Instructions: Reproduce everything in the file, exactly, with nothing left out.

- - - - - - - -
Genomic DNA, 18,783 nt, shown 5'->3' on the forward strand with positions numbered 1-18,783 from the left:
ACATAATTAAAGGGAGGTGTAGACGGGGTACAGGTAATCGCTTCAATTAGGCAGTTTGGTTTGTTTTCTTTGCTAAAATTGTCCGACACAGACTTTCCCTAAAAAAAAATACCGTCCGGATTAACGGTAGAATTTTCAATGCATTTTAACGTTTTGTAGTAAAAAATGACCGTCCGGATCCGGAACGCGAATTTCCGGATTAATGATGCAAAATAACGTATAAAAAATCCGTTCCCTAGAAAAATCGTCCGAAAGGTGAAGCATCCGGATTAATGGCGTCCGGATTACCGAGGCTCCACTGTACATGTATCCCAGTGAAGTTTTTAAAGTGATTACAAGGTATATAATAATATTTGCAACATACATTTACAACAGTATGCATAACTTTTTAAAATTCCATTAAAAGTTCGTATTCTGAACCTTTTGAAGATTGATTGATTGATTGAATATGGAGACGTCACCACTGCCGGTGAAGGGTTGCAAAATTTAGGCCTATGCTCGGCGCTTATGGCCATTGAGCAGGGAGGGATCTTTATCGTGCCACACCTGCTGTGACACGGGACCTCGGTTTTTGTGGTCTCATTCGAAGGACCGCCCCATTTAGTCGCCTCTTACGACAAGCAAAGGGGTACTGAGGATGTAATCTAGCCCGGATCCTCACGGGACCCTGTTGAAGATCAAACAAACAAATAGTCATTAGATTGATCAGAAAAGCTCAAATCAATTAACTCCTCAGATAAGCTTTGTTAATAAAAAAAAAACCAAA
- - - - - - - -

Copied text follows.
Genomic DNA, 18,783 nt, shown 5'->3' on the forward strand with positions numbered 1-18,783 from the left:
ACATAATTAAAGGGAGGTGTAGACGGGGTACAGGTAATCGCTTCAATTAGGCAGTTTGGTTTGTTTTCTTTGCTAAAATTGTCCGACACAGACTTTCCCTAAAAAAAAATACCGTCCGGATTAACGGTAGAATTTTCAATGCATTTTAACGTTTTGTAGTAAAAAATGACCGTCCGGATCCGGAACGCGAATTTCCGGATTAATGATGCAAAATAACGTATAAAAAATCCGTTCCCTAGAAAAATCGTCCGAAAGGTGAAGCATCCGGATTAATGGCGTCCGGATTACCGAGGCTCCACTGTACATGTATCCCAGTGAAGTTTTTAAAGTGATTACAAGGTATATAATAATATTTGCAACATACATTTACAACAGTATGCATAACTTTTTAAAATTCCATTAAAAGTTCGTATTCTGAACCTTTTGAAGATTGATTGATTGATTGAATATGGAGACGTCACCACTGCCGGTGAAGGGTTGCAAAATTTAGGCCTATGCTCGGCGCTTATGGCCATTGAGCAGGGAGGGATCTTTATCGTGCCACACCTGCTGTGACACGGGACCTCGGTTTTTGTGGTCTCATTCGAAGGACCGCCCCATTTAGTCGCCTCTTACGACAAGCAAAGGGGTACTGAGGATGTAATCTAGCCCGGATCCTCACGGGACCCTGTTGAAGATCAAACAAACAAATAGTCATTAGATTGATCAGAAAAGCTCAAATCAATTAACTCCTCAGATAAGCTTTGTTAATAAAAAAAAAACCAAA